An unfinished project

Christian theology was appropriated to play an integral role in the justifying apartheid’s racist ideology. Black theologians resisted through a theology of the oppressed.

Photo by Mart Production via Pexels.

We live in a country in which white domination of black people is enforced with the use of teargas, the rubber bullet and buckshot during the day, and by hand grenades and petrol bombs, kidnappings and murders at night. We also worship—many of us—in churches wherein the same relations of white domination and ruthless brutalization of black Christians are reproduced. The unsuspecting black Christian believers are also dominated, brutalized and deformed theologically.

– Takatso Mofokeng

Writing in 1987, in the first edition of The Journal of Black Theology in South Africa (JBTSA), of which he was the editor, and at the peak of apartheid repression, Takatso Mofokeng poignantly depicted the context into which black theology in South Africa emerged, and to which it responded. Through its reappropriation of Christianity and the bible toward black liberation, black theology represents a resistance to the theological domination described. 

To this end, integral to black theology has been the appropriation of biblical imagery toward a faith that is liberating for the oppressed. The image of the crucified Christ is central. The suffering and oppression of black people are paralleled to the suffering and oppression of Jesus on the cross. This subverts dominant depoliticized and spiritualized views of the crucifixion, which invisibilize oppressor/oppressed dynamics and thus remove radical material implications for what it means to be Christian in a particular context. 

Equating Jesus’ torture with that of black peoples in a May 1993 JBTSA article titled “The Crucified and Permanent Crossbearing: a Christology for Comprehensive Liberation,” Mofokeng re-politicizes this story, reframing it as “a silent but visible indictment of humankind for lack of solidarity.” Similarly, in the journal’s May 1987 editorial, he compares Jesus’ tomb to material expressions of death of the time: “the crowded townships, squatter camps, shanty towns, migrant laborers’ dilapidated hostels and peasant shacks.” 

The Old Testament narrative of the Hebrew people’s freedom from enslavement is another that has been generative in the arc of liberation theologies across space and time. The JBTSA emerged in a context of severe theologically justified apartheid repression and aimed to create a platform for theological resistance to this. In its first edition’s editorial, Mofokeng describes the journal as “a forum for the exchange of theological ideas and a contribution to the development of Black Theology in South Africa and elsewhere.” In addition to Mofokeng, the journal’s editorial team included  Simon Maimela (associate editor), and Itumeleng Mosala, Buti Tlhagale, Lebamang Sebidi, and Mokhethi Motlhabi (editorial board members). The JBTSA also had a range of contributing editors including James Cone, Cornel West, and Jacqueline Grant.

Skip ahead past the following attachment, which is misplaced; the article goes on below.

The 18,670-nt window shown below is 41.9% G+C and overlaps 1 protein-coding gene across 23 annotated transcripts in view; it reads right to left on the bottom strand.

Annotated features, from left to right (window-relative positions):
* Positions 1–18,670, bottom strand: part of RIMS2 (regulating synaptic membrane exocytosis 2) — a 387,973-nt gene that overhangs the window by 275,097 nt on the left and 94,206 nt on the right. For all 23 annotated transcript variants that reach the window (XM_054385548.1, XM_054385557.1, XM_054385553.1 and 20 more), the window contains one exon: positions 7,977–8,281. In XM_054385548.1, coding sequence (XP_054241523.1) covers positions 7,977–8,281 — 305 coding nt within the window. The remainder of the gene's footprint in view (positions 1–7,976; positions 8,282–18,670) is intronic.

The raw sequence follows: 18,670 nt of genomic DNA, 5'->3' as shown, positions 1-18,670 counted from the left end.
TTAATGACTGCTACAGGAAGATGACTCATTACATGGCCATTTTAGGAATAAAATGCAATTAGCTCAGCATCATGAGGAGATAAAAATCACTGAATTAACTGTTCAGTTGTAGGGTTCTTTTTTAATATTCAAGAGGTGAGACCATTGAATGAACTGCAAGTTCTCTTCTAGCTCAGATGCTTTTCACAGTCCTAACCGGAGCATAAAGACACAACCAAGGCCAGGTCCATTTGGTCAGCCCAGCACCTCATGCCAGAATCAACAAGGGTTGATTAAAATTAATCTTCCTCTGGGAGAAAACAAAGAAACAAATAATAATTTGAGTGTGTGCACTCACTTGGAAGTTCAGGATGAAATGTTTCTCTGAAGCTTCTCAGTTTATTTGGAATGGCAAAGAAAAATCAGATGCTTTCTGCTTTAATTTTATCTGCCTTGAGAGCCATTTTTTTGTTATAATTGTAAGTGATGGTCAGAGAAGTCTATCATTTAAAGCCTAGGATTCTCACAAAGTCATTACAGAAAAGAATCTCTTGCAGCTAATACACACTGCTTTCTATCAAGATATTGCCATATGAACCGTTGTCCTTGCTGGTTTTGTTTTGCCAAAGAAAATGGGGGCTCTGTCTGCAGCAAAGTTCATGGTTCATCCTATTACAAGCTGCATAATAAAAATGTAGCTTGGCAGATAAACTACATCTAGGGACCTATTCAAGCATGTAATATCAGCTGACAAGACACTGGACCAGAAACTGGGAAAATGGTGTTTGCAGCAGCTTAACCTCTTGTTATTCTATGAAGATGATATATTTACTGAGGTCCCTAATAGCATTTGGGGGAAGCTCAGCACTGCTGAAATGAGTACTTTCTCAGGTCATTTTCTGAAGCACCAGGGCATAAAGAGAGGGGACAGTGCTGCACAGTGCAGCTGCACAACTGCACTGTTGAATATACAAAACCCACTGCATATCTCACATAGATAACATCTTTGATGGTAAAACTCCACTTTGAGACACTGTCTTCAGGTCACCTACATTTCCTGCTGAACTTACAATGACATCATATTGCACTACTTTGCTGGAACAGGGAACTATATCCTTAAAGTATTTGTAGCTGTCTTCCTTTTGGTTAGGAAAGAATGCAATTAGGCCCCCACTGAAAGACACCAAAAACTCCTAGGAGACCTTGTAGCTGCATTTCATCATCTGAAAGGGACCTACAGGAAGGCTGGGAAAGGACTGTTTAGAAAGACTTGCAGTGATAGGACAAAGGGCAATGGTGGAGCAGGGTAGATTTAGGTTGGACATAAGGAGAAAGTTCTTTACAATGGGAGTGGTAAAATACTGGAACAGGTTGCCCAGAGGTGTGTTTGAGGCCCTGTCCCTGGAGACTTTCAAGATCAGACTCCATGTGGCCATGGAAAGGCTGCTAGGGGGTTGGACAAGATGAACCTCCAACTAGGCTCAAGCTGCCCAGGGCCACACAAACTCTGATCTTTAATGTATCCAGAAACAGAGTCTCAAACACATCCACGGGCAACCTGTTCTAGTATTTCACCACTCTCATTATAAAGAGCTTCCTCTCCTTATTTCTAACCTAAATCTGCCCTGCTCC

May 1998 issue of the Journal of Black Theology in South Africa.

Cone is often referred to as the father of black theology, and published his first book, Black Theology and Black Power, in 1969. While South African black theology had its particular flavor, Cone’s work was influential. This generative relationship between South African and US black theology is illustrated in the first edition of the JBTSA which contains a report on the 1986 Black Theology Consultation in New York attended by eight South African theologians.

South African black theology was not only influenced by and influential to black theology in the US. It was also shaped significantly by other theological expressions, particularly that of Latin American liberation theology. This Latin American influence importantly brought deeper class recognition and analysis into South African black theology.

As black theology is necessarily always in dialogue with and shaped by its context, it is ever-evolving. In a 2009 journal article in Religion & Theology, Motlhabi, one of the editorial board members, charts the evolution of black theology in South Africa. In his framing, the final phase is characterized by “theological wilderness.” Motlhabi is unclear about whether this so-called wilderness is a “temporary lull in theological activity, a temporary retreat for the sake of more determined and permanent recovery, or the end (of black theology).” 

Although it could be argued that in the years since this was written, there has been a resurgence—albeit largely limited to the university space—in many ways black theology, along with the rest of the black consciousness movement, became largely marginalized within the broader mass anti-apartheid movements of the 1980s. The JBTSA continued until 1998, but engagement with black theology largely became (and in truth, perhaps still is very much) separated from grassroots movements—a far cry from its beginnings. 

With the current broader popular dialogues around the need for continued decolonization of education institutions, of curriculum, but also of Christianity and the church, perhaps it is time to re-engage with this rich tradition of black theology in dialogue with broader grassroots social movements, in service of contemporary demands for liberation.

Further Reading

And do not hinder them

We hardly think of children as agents of change. At the height of 1980s apartheid repression in South Africa, a group of activists did and gave them the tool of print.